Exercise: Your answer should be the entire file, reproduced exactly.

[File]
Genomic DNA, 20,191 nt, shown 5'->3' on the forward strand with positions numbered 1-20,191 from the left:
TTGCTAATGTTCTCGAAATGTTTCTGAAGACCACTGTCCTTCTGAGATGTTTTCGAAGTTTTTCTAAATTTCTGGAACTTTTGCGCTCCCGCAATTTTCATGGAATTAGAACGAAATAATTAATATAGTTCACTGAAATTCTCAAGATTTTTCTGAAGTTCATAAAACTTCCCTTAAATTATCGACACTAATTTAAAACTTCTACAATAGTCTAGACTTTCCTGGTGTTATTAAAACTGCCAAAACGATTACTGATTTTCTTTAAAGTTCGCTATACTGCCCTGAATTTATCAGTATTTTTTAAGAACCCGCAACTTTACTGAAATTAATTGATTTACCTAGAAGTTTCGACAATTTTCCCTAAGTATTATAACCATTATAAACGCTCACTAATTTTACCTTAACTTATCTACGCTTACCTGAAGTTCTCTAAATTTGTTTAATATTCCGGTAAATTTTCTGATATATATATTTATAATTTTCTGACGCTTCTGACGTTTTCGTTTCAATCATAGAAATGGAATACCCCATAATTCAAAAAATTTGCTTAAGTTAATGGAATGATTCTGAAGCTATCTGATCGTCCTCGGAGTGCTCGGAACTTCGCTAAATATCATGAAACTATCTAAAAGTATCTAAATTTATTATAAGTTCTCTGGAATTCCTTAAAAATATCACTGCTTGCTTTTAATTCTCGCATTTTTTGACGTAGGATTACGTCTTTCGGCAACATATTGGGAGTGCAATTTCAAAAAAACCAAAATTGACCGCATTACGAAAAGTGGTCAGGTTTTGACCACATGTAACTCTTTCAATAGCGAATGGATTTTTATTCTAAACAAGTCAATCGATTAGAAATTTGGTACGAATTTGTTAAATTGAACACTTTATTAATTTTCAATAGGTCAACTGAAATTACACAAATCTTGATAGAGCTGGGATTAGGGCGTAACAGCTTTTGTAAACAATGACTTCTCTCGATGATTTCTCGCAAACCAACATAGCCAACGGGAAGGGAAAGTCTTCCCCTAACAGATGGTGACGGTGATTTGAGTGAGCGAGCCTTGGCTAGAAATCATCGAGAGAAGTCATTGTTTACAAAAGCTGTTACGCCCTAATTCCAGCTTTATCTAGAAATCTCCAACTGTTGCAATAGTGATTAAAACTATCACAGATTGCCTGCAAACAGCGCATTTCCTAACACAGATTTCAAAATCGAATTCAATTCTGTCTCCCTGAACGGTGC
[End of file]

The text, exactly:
Genomic DNA, 20,191 nt, shown 5'->3' on the forward strand with positions numbered 1-20,191 from the left:
TTGCTAATGTTCTCGAAATGTTTCTGAAGACCACTGTCCTTCTGAGATGTTTTCGAAGTTTTTCTAAATTTCTGGAACTTTTGCGCTCCCGCAATTTTCATGGAATTAGAACGAAATAATTAATATAGTTCACTGAAATTCTCAAGATTTTTCTGAAGTTCATAAAACTTCCCTTAAATTATCGACACTAATTTAAAACTTCTACAATAGTCTAGACTTTCCTGGTGTTATTAAAACTGCCAAAACGATTACTGATTTTCTTTAAAGTTCGCTATACTGCCCTGAATTTATCAGTATTTTTTAAGAACCCGCAACTTTACTGAAATTAATTGATTTACCTAGAAGTTTCGACAATTTTCCCTAAGTATTATAACCATTATAAACGCTCACTAATTTTACCTTAACTTATCTACGCTTACCTGAAGTTCTCTAAATTTGTTTAATATTCCGGTAAATTTTCTGATATATATATTTATAATTTTCTGACGCTTCTGACGTTTTCGTTTCAATCATAGAAATGGAATACCCCATAATTCAAAAAATTTGCTTAAGTTAATGGAATGATTCTGAAGCTATCTGATCGTCCTCGGAGTGCTCGGAACTTCGCTAAATATCATGAAACTATCTAAAAGTATCTAAATTTATTATAAGTTCTCTGGAATTCCTTAAAAATATCACTGCTTGCTTTTAATTCTCGCATTTTTTGACGTAGGATTACGTCTTTCGGCAACATATTGGGAGTGCAATTTCAAAAAAACCAAAATTGACCGCATTACGAAAAGTGGTCAGGTTTTGACCACATGTAACTCTTTCAATAGCGAATGGATTTTTATTCTAAACAAGTCAATCGATTAGAAATTTGGTACGAATTTGTTAAATTGAACACTTTATTAATTTTCAATAGGTCAACTGAAATTACACAAATCTTGATAGAGCTGGGATTAGGGCGTAACAGCTTTTGTAAACAATGACTTCTCTCGATGATTTCTCGCAAACCAACATAGCCAACGGGAAGGGAAAGTCTTCCCCTAACAGATGGTGACGGTGATTTGAGTGAGCGAGCCTTGGCTAGAAATCATCGAGAGAAGTCATTGTTTACAAAAGCTGTTACGCCCTAATTCCAGCTTTATCTAGAAATCTCCAACTGTTGCAATAGTGATTAAAACTATCACAGATTGCCTGCAAACAGCGCATTTCCTAACACAGATTTCAAAATCGAATTCAATTCTGTCTCCCTGAACGGTGC